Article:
In a less-than-predictable outcome, Malone has ended up in Madison, Wisconsin, with a radio show of old-time country music that has made him something of a local cult hero. SoLost headed up to Madison to see what the fuss was about….
Is it her schoolgirl laugh? Her regal elocution? Her quiet beauty? What is it that makes an ancient woman like Helen LaFrance so mesmerizing?
Maybe it starts with her memories. Over nine decades of them. The memories she turns into paintings. Like she always has. The paintings that stay with you—as though you have no choice in the matter….
Peacefully ensconced in a mundane wing of a Kentucky retirement home is ninety-three-year-old Helen LaFrance. Like she has since she was a little girl, she paints. And paints. And paints and paints and paints. Ever since the day she caught the aroma of a crayon handed to her by her mother (the same mother who, when the family couldn't afford supplies, ground up dandelions to make paint for her little girl).
The academics call her a folk artist. A "memory painter." As in—she paints her memories. Memories of a childhood on a farm and a nine-decade life spent in the rural world of Western Kentucky. They name her in the tradition of Grandma Moses. Of Clementine Hunter. The context is helpful to others, but seems of little relevance to Helen. She just paints and practices her strong Christian faith.
One senses that she knows her days are shorter now. She's thinking about the afterlife. About how she has lived and what it adds up to. With typical modesty, she tells us, "Every day I think I'll paint something worthwhile one of these days…."
David Moore (aka DayDay MoeMoe aka Umburkus) is -- as they say -- a unique bird. In this case, a bird with plumage of gorgeously stained wood panels, recycled oddities, strings (of the dulcimer variety) and no small quantity of what he -- ever-so-delicately --describes as: "crap."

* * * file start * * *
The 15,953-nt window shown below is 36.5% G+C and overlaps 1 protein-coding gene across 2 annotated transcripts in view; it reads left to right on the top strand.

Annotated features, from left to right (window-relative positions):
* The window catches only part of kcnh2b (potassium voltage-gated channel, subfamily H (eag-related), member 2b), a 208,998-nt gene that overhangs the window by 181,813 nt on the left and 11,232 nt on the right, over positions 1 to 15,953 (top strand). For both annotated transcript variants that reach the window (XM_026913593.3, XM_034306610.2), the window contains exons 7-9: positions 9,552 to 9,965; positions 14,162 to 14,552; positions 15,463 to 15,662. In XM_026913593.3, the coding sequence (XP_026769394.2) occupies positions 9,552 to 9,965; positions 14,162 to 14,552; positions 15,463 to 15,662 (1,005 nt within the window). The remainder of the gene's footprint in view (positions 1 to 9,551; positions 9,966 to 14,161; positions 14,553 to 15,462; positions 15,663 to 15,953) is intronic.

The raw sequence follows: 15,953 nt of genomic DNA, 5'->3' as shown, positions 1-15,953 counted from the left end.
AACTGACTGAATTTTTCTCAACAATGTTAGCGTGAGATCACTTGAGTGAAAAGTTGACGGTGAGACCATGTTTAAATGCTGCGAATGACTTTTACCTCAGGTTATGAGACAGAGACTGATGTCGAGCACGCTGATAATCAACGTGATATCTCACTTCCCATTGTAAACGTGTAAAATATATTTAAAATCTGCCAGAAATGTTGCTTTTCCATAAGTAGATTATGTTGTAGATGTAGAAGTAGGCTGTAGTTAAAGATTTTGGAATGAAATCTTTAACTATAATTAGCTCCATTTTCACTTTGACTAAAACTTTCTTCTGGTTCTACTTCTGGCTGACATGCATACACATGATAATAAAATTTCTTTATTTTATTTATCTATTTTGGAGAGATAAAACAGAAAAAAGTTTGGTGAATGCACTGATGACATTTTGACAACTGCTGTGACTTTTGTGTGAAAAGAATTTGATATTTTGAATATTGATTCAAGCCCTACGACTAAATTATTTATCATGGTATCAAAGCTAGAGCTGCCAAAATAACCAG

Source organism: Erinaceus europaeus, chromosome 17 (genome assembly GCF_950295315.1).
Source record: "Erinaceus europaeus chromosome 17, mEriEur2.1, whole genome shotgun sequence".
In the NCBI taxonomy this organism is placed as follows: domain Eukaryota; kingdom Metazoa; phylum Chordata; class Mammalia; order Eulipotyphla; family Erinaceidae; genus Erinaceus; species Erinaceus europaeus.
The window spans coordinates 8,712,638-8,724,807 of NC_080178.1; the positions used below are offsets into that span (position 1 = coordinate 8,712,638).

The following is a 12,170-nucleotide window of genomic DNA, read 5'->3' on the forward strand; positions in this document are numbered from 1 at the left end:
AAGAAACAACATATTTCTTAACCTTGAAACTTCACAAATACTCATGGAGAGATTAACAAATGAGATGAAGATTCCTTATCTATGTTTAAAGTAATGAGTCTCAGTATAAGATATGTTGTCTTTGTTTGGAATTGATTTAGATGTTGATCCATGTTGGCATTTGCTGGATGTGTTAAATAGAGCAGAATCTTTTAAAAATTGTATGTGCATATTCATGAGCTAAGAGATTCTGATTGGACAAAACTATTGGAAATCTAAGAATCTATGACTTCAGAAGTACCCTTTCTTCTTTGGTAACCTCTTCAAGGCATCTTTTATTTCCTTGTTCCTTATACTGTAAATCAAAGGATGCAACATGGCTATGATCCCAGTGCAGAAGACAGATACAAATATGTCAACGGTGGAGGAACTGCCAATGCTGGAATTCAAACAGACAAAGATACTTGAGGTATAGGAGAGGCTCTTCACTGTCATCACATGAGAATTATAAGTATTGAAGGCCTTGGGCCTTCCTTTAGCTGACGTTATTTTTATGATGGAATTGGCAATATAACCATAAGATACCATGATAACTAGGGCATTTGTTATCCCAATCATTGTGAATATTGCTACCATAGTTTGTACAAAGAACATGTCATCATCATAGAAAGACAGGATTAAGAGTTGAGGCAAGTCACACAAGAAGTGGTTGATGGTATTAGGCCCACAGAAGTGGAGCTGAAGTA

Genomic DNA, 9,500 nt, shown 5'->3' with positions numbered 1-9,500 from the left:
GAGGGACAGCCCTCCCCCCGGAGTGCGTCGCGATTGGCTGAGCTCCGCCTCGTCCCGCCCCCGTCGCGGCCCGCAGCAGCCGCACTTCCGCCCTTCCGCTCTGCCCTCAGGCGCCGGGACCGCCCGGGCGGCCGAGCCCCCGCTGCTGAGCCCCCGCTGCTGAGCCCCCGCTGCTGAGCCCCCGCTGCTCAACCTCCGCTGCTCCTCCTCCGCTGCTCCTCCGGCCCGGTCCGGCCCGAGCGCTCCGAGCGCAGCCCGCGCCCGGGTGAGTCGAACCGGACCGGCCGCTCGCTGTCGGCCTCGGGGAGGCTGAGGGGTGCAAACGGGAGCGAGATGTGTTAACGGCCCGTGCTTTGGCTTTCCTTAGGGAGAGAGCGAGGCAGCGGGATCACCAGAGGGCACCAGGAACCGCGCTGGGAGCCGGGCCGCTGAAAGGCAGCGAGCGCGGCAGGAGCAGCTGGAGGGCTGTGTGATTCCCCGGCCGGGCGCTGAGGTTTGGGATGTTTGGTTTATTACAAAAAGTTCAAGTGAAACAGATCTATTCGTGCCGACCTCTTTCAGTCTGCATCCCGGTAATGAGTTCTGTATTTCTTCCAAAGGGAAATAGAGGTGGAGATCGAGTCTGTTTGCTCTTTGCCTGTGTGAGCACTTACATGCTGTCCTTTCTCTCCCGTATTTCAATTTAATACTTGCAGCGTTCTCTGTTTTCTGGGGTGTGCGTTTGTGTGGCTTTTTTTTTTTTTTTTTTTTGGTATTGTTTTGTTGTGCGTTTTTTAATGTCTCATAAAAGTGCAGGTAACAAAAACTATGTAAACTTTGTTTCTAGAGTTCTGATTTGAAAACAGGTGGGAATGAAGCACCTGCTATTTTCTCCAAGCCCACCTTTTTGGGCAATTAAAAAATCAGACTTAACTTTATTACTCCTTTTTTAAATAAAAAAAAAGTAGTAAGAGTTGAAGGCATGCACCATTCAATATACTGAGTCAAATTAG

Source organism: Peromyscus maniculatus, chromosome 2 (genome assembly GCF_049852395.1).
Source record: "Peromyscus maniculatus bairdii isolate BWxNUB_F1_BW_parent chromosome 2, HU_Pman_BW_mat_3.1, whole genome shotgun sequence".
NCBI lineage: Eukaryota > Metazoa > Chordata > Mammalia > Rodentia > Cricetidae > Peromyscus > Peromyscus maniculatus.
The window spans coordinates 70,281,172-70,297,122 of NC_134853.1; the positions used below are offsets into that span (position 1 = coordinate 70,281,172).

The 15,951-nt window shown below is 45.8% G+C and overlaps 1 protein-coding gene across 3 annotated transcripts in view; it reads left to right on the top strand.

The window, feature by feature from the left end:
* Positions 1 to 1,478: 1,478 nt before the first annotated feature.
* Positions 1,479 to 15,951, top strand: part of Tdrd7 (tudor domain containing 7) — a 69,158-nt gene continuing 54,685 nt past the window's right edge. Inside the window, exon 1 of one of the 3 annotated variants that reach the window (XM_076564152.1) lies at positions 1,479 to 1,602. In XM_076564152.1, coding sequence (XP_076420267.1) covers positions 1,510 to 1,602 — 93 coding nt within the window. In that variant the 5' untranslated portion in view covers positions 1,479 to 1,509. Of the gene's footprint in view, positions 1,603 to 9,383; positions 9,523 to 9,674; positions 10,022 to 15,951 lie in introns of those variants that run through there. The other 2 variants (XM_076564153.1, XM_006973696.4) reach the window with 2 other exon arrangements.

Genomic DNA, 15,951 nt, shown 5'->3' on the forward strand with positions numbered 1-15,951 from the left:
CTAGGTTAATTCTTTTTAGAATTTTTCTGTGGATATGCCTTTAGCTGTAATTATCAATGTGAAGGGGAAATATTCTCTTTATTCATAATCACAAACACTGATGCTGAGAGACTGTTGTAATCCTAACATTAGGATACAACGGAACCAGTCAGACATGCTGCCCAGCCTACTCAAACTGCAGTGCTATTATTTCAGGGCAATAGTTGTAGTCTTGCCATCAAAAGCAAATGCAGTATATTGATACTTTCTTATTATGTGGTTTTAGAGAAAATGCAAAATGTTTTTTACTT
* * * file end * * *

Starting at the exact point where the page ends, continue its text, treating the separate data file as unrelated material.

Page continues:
There's a lot of crap. Beautiful crap. Not crap at all, really. Art. Instruments. A place to set your beer. You know.
How to describe our hero... Musician? Artist? Furniture maker? Visionary hermit? All-of-the-above? Yes, all-of-the-above. That would be it. Hidden away in a secretive corner of a haunted-looking house in the fading Delta cotton town of Rosedale, Mississippi, Mr. Moore seems equal parts R. Crumb, Daniel Johnston and Boo Radley -- with a dose of PT Barnum thrown in.
Indeed, he's a hard one to explain. The inquisitive, anarchic child of a family that once held considerable sway here, Moore now lives alone in a house covered in vines and filled with his own artwork alongside untold numbers of sweetly-unnerving semi-collectibles, a trusty dog and -- of course -- myriad musical instruments and furniture of his own invention; including his signature "Schizoid Zither" aka "Boing Box" aka "Buzzstick." But he's not just making them. He plays them too. And the music is spectacular.
Don't pretend you've heard it before though. You haven't. And don't act like you'll forget it. You won't.
When we say there are very few places like Tiny Town, understand that we say it without an ounce of irony. Tiny Town is magic. We're not going to tell you any more than that. We hope you'll watch in wonder. We certainly did.